Get ready, biosimilars are starting to be FDA-approved, but are not to be confused with “generic” medications.
The short answer is that biosimilars are FDA-approved drugs that are comparable to FDA-approved biologic drugs. So, let’s begin by explaining biologic drugs.
What are Biologics?
Biologic drugs work by interrupting the immune system to help your body fight a disease. For inflammatory diseases such as rheumatoid arthritis (RA). The inflammatory destruction of RA can damage many body systems—the skin, eyes, lung, heart, and blood vessels.
Biologic drugs target specific released chemicals that play roles in the inflammatory process. The biologic drugs attack the overproduction of immune system cells that are destroying healthy cells and causing the destructive RA inflammatory systems.
There is also biologic therapy for cancer. The therapy has two strategies that can be used. One is to stimulate the immune system to attack cancer cells and the other is making cancer cells easier for the immune system to recognize.
Making biologic drugs requires a complex manufacturing process and are created in a living system such as a microorganism, plant, or animal cells.
A chemical drug such as aspirin or ibuprofen is manufactured by combining specific chemical ingredients in an ordered process. But biologic drugs are produced using recombinant DNA.
Biologics are large, complex proteins and producing them consists of four main steps:
- Producing the master cell line containing the gene that makes the desired protein
- Growing large numbers of cells that produce the protein
- Isolating and purifying the protein
- Preparing the biologic for use by patients
At every step in the process the environment the cells need in order to thrive must be maintained. Variables such as temperature, PH, nutrient concentration, and oxygen levels must be controlled. Frequent tests to detect any contamination from bacteria, yeast, or other microorganisms must be carried out.
When the growth process is complete and the desired protein has been isolated from the growth media, filtering technologies are used to isolate and purify the proteins based on size, molecular weight, and electrical charge. Then the purified protein is mixed with a sterile solution and put into vials or syringes with individual doses so the drug can be either injected or infused into the patient.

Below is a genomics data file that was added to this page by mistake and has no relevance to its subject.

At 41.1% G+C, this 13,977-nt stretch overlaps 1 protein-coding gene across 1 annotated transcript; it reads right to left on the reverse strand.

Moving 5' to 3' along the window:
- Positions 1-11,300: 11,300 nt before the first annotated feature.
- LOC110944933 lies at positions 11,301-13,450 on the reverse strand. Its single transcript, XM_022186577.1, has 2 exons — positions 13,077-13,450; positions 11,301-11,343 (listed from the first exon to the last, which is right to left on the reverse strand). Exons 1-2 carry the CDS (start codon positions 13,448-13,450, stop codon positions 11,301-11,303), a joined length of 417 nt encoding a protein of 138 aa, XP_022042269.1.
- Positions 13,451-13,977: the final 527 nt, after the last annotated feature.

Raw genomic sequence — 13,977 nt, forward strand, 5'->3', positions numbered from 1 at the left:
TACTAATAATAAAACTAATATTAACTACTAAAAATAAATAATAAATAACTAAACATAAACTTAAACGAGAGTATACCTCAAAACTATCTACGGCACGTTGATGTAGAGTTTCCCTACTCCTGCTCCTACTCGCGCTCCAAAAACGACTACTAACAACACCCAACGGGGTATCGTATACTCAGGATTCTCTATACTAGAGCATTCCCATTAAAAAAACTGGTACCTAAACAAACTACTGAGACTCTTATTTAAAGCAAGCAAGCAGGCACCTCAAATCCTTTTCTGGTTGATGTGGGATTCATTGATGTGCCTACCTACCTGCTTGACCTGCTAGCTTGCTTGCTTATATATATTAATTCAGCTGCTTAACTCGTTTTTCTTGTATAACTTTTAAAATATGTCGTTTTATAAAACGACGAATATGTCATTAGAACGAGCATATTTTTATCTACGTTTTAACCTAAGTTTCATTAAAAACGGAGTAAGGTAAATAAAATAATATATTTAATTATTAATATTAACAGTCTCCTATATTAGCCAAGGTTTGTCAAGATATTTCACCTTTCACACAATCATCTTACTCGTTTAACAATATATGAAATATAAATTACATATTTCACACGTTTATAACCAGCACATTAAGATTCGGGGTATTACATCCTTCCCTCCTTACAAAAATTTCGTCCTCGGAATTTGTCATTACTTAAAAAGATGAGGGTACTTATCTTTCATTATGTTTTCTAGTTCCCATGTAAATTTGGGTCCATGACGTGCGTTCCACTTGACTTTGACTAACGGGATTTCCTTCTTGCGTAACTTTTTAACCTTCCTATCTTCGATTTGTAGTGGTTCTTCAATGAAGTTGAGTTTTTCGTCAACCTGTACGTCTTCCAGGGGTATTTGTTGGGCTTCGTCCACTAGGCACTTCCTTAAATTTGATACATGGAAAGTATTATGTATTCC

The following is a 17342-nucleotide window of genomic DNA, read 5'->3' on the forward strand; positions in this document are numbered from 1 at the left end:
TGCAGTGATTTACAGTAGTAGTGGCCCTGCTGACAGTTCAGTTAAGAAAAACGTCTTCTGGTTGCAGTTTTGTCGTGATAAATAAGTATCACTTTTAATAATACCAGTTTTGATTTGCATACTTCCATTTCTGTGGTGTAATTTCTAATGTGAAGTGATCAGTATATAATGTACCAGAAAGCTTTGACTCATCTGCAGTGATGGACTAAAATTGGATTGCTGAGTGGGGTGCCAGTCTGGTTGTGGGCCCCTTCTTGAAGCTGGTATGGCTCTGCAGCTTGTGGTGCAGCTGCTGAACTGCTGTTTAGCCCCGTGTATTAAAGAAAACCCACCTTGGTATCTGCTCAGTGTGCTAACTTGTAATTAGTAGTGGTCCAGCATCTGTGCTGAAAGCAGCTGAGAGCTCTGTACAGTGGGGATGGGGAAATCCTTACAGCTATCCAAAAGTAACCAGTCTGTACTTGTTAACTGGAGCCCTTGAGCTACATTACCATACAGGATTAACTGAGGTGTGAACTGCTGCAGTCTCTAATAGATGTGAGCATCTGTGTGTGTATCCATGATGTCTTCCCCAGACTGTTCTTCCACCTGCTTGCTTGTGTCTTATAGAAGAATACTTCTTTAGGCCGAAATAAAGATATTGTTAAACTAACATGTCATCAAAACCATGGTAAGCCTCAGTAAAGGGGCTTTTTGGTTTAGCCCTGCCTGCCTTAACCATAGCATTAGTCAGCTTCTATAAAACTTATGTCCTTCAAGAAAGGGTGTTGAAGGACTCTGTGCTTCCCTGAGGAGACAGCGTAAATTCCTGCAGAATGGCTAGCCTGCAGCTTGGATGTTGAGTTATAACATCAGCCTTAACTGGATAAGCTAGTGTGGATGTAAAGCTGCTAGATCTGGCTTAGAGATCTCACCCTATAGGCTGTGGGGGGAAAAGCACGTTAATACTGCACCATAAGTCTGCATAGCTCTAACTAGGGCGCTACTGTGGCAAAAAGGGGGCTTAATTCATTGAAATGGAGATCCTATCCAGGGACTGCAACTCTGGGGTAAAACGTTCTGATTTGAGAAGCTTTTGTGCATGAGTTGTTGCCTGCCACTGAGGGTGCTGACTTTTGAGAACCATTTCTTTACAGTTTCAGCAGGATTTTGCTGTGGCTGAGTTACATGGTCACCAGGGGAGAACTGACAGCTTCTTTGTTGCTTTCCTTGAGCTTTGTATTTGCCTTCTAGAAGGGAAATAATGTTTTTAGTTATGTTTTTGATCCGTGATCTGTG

What are Biosimilar Drugs?
According to the FDA a biosimilar is a biological product that is approved based on data showing that it is highly similar to a biological product already approved by the FDA (reference product) and has no clinically meaningful differences in terms of safety, purity and potency (i.e., safety and effectiveness) from the reference product, in addition to meeting other criteria specified by law.
Manufacturing a biosimilar is done by genetically modifying a cell, that modified cell becomes the cell line used for the production of the protein needed for the biologic medicine.
The protein is then separated from the cells and purified. Biosimilars are created from small alterations to the manufacturing process which creates a molecule that is not identical but closely resembles the reference product. A reference product is the single biological product already approved by the FDA.
According to the FDA, minor differences between the reference product and the proposed biosimilar product in clinically inactive components are acceptable. For example, these could include minor differences in the stabilizer or buffer compared to what is used in the reference product. Any differences between the proposed biosimilar product and the reference product are carefully evaluated by FDA to ensure the biosimilar meets FDA’s high approval standards.
Biosimilars are Cheaper
Biosimilars are often less expensive than biologic drugs because the original drug development has already been done and so the production costs are lower. Some online retailers like GoodRx may offer discount coupons for non-branded products like biosimilars, which can help lower the cost as well.